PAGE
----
The alternative is as obvious as it is difficult: rather than trying to fit novel problems to existing structures, let’s adapt old structures to fit new problems. Such a proposal doesn’t have many friends, given the time and resources invested in the creation of the structures we already have. That resistance to structural change is beautifully framed in Clay Shirky’s principle that “an organization tends to preserve the problem it was initially created to solve“. That’s why our established structures don’t respond elastically to novel, unexpected problems: they are too happy with their status quo.

What we can do about it? Actually a lot. But that’s not a question of first dismantling all existing structures and then trying to rebuild something better from scratch. Rather, this is the time and opportunity for smart ideas how to work with what we have. Ideas like employing start-ups to catalyse business growth. Start-ups with their entrepreneurial culture are the exact opposite of established structures, and their view of the problem-scape is refreshingly unconstrained by status-quo considerations. Hence they offer tremendous potential, including their command of technologies, their openness, their focus on action, their customer orientation, and their general spirit of competitiveness. Why not bring all those benefits from the outside to the inside of the established structures, in this case particularly to corporations and big business? That would add value to all parties: the corporations and their bottom-line, to the start-ups and their fledgling business models, and to society at large, with a broader range of problems addressed and solved. A compelling idea worth pursuing further.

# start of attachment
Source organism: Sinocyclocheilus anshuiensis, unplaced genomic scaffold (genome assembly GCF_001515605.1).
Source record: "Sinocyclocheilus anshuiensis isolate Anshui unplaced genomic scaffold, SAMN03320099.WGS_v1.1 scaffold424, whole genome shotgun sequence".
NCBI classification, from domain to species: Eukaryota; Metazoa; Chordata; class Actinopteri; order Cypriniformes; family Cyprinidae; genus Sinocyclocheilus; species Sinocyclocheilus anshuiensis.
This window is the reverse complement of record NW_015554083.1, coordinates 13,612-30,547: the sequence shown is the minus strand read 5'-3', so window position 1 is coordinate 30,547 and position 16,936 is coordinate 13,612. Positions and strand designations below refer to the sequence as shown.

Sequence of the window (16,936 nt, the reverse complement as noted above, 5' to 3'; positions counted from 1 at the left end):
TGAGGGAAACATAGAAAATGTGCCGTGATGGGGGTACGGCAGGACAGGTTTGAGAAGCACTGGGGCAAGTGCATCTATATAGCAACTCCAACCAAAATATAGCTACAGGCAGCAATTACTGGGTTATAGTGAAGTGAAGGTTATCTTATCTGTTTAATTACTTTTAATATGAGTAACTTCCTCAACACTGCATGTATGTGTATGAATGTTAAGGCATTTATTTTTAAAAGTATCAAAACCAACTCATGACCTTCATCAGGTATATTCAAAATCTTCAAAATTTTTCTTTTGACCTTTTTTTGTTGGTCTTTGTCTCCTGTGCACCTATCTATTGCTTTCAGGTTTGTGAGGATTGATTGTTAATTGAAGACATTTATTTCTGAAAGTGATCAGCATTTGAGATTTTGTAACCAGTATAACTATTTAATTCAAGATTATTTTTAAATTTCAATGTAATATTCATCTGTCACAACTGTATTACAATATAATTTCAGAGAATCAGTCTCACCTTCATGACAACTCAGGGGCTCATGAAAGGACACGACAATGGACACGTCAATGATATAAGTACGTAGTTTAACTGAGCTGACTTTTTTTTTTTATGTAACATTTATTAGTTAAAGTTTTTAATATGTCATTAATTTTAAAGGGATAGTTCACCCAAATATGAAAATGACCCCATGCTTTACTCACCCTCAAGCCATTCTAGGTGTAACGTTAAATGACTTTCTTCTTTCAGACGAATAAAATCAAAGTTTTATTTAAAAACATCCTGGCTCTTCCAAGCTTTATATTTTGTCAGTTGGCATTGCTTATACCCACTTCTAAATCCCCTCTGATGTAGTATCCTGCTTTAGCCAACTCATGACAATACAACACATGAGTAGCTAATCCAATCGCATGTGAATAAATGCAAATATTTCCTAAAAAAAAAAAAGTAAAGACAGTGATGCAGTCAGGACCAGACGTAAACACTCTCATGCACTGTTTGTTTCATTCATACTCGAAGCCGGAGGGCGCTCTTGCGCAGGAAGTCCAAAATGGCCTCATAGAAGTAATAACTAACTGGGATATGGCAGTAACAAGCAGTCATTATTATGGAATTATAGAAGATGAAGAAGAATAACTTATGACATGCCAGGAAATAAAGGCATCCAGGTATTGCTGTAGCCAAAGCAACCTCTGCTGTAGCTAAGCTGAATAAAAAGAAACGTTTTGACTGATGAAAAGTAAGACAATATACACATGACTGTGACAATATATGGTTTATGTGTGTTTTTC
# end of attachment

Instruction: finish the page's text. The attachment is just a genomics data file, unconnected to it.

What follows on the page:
Of course, structures are only one element critical element of the innovation supply chain. As you can easily imagine from the example above, resources and mindset play equally important roles. And that’s what I’ll tackle in the upcoming posts.